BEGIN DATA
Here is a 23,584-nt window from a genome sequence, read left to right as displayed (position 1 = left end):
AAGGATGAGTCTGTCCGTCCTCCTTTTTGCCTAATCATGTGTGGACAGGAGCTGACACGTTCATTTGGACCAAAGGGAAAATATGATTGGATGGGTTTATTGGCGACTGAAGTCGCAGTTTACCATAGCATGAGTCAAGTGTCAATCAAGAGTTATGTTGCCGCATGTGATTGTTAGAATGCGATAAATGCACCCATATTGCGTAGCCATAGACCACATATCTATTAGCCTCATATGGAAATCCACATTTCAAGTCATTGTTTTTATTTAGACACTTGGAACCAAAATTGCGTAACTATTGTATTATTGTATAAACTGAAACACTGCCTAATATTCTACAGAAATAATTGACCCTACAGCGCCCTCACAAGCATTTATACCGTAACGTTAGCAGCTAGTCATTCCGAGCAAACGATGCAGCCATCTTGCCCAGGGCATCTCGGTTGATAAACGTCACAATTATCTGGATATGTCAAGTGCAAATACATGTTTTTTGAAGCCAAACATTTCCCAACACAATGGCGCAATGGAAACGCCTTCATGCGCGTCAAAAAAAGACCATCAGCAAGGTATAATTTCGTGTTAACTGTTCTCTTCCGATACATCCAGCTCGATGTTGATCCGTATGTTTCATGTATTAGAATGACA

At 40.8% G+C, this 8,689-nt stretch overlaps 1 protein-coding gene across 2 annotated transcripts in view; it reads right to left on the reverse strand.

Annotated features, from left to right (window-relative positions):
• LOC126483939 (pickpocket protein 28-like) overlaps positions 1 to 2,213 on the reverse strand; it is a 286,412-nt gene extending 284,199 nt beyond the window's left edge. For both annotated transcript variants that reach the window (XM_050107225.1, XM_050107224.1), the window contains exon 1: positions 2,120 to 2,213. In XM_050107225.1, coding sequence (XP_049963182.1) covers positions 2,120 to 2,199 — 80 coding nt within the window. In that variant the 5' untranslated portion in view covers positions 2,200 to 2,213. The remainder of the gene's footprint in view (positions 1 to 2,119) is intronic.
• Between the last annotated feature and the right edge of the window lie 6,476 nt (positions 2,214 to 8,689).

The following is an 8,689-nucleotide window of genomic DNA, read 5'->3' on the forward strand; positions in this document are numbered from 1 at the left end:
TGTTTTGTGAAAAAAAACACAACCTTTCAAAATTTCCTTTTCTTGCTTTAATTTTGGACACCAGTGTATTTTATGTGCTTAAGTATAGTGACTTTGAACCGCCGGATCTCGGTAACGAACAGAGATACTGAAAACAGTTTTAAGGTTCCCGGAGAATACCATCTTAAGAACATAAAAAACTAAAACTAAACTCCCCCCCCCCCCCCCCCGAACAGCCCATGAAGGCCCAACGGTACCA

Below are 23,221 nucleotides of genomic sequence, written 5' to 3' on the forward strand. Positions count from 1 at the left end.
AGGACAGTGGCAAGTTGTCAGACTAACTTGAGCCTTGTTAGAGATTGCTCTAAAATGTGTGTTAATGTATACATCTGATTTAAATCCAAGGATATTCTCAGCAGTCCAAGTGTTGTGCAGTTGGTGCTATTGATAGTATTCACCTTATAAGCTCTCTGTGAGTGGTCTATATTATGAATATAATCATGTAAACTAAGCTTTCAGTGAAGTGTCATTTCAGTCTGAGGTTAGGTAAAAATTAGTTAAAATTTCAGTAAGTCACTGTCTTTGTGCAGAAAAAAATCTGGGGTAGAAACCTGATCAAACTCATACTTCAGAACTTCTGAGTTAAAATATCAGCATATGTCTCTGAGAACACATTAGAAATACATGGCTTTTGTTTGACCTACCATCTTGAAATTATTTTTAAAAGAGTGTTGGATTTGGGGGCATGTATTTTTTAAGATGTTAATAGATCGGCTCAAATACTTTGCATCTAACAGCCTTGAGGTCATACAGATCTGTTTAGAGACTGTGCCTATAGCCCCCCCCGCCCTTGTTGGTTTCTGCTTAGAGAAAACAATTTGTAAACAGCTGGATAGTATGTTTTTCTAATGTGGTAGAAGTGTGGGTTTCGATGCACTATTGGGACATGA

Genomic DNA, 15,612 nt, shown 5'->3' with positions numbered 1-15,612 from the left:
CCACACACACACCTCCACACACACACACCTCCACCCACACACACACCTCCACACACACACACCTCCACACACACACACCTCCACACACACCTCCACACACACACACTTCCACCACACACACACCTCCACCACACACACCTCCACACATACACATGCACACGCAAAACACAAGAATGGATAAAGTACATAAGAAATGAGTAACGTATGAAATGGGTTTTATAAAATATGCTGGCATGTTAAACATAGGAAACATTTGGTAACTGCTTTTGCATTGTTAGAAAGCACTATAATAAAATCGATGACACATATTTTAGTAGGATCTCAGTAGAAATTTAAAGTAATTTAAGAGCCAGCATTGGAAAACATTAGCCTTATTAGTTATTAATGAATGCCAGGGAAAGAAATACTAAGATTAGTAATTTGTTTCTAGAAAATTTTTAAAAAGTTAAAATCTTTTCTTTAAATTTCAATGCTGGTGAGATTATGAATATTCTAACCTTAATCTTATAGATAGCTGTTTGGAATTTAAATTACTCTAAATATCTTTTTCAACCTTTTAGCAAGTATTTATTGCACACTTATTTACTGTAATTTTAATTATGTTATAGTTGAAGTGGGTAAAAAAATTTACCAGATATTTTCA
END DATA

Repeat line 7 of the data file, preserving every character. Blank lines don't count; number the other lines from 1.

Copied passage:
The following is an 8,689-nucleotide window of genomic DNA, read 5'->3' on the forward strand; positions in this document are numbered from 1 at the left end: